The global financial crisis brought the financial sector into unknown territory. Never before has anyone seen a global recession, which has forced governments to take action in order to protect or save their economy. Countries were experiencing record high balance sheet deficits. In recent years academics have investigated the causes for the global recession, with a considerable amount of research into measures that can prevent the causes from triggering another economic and financial crisis. My speech focuses on regulation and the lack of regulation in the years leading up to the asset bubble bursting
The deregulation of financial institutions around the world was one of the main causes for the global downturn. With governments and regulators changing laws and loosening regulations in the belief that they were making their financial sectors stronger and more competitive. The global regulatory framework put in place over the last decade either failed to prevent, or may even contributed to the global financial downturn, with banks running beyond their means, offering credit to whoever applied no matter how poor the applicants credit rating was. Experts began to believe that many banks have become so strong they could never fail and some have become too big to fail such as Bank of America (US) and Barclays PLC (UK). This was due to the huge line of credit the banks built up with little capital and poor liquidity.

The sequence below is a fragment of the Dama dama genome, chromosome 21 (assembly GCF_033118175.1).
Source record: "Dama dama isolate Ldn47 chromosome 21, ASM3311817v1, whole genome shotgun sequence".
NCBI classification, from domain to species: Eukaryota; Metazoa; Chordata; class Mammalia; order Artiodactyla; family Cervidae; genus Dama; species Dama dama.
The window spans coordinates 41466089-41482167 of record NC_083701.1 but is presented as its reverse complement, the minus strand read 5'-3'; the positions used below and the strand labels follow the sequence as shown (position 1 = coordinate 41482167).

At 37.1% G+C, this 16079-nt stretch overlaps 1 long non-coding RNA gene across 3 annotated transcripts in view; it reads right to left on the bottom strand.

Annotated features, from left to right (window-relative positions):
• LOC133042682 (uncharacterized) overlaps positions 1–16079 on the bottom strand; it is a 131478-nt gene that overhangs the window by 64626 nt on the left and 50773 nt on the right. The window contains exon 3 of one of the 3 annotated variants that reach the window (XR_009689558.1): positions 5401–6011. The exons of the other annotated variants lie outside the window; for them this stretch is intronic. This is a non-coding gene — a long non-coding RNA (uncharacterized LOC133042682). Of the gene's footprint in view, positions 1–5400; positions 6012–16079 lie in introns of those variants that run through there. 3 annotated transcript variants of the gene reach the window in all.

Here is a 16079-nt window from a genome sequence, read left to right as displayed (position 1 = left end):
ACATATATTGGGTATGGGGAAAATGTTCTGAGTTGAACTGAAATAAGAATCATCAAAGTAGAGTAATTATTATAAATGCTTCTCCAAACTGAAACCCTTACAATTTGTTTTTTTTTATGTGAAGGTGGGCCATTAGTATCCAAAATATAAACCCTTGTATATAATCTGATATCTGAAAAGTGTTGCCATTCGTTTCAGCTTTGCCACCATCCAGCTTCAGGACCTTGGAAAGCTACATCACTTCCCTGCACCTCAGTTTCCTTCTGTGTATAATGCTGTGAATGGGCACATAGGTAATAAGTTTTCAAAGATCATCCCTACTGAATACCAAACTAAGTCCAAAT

Once the flow of cash began to dry up around the world the financial institutions began to feel the pressure. At first it was believed this was only a blip in an ever-growing market. As many countries soon found out it was the start of the biggest financial crisis of our generation. The popularity of subprime lending had lined up the financial sector for failure. With financial institutions giving credit and using credit as collateral it should have been obvious that there was a potential for global failure. These subprime loans...